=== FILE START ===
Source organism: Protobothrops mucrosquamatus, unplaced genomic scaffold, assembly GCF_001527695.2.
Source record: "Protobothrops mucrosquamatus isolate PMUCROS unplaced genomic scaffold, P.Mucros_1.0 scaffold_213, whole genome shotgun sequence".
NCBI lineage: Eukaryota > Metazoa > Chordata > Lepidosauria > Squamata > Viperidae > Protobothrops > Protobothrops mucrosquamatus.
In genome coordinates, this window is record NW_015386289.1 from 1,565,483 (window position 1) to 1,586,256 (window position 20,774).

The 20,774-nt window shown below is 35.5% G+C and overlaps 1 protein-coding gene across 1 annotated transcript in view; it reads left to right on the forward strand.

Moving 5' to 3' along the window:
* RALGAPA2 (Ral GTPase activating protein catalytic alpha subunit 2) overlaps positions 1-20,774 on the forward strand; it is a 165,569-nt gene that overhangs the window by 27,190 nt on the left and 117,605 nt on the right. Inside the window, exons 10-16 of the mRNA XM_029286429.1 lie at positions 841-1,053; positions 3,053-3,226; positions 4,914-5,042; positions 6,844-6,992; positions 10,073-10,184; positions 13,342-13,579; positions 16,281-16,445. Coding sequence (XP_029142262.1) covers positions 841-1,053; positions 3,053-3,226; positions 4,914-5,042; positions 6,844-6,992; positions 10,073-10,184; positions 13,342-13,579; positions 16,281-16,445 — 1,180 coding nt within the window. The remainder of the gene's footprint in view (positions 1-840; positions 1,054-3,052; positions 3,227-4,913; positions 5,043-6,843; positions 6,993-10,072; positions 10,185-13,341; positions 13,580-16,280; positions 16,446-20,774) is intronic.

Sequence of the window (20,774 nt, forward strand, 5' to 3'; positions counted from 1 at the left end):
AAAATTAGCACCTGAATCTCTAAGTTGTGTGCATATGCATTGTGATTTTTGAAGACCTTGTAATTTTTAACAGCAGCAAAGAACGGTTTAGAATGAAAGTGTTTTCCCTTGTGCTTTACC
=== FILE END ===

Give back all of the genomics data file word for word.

Source organism: Protobothrops mucrosquamatus, unplaced genomic scaffold, assembly GCF_001527695.2.
Source record: "Protobothrops mucrosquamatus isolate PMUCROS unplaced genomic scaffold, P.Mucros_1.0 scaffold_213, whole genome shotgun sequence".
NCBI lineage: Eukaryota > Metazoa > Chordata > Lepidosauria > Squamata > Viperidae > Protobothrops > Protobothrops mucrosquamatus.
In genome coordinates, this window is record NW_015386289.1 from 1,565,483 (window position 1) to 1,586,256 (window position 20,774).

The 20,774-nt window shown below is 35.5% G+C and overlaps 1 protein-coding gene across 1 annotated transcript in view; it reads left to right on the forward strand.

Moving 5' to 3' along the window:
* RALGAPA2 (Ral GTPase activating protein catalytic alpha subunit 2) overlaps positions 1-20,774 on the forward strand; it is a 165,569-nt gene that overhangs the window by 27,190 nt on the left and 117,605 nt on the right. Inside the window, exons 10-16 of the mRNA XM_029286429.1 lie at positions 841-1,053; positions 3,053-3,226; positions 4,914-5,042; positions 6,844-6,992; positions 10,073-10,184; positions 13,342-13,579; positions 16,281-16,445. Coding sequence (XP_029142262.1) covers positions 841-1,053; positions 3,053-3,226; positions 4,914-5,042; positions 6,844-6,992; positions 10,073-10,184; positions 13,342-13,579; positions 16,281-16,445 — 1,180 coding nt within the window. The remainder of the gene's footprint in view (positions 1-840; positions 1,054-3,052; positions 3,227-4,913; positions 5,043-6,843; positions 6,993-10,072; positions 10,185-13,341; positions 13,580-16,280; positions 16,446-20,774) is intronic.

Sequence of the window (20,774 nt, forward strand, 5' to 3'; positions counted from 1 at the left end):
AAAATTAGCACCTGAATCTCTAAGTTGTGTGCATATGCATTGTGATTTTTGAAGACCTTGTAATTTTTAACAGCAGCAAAGAACGGTTTAGAATGAAAGTGTTTTCCCTTGTGCTTTACC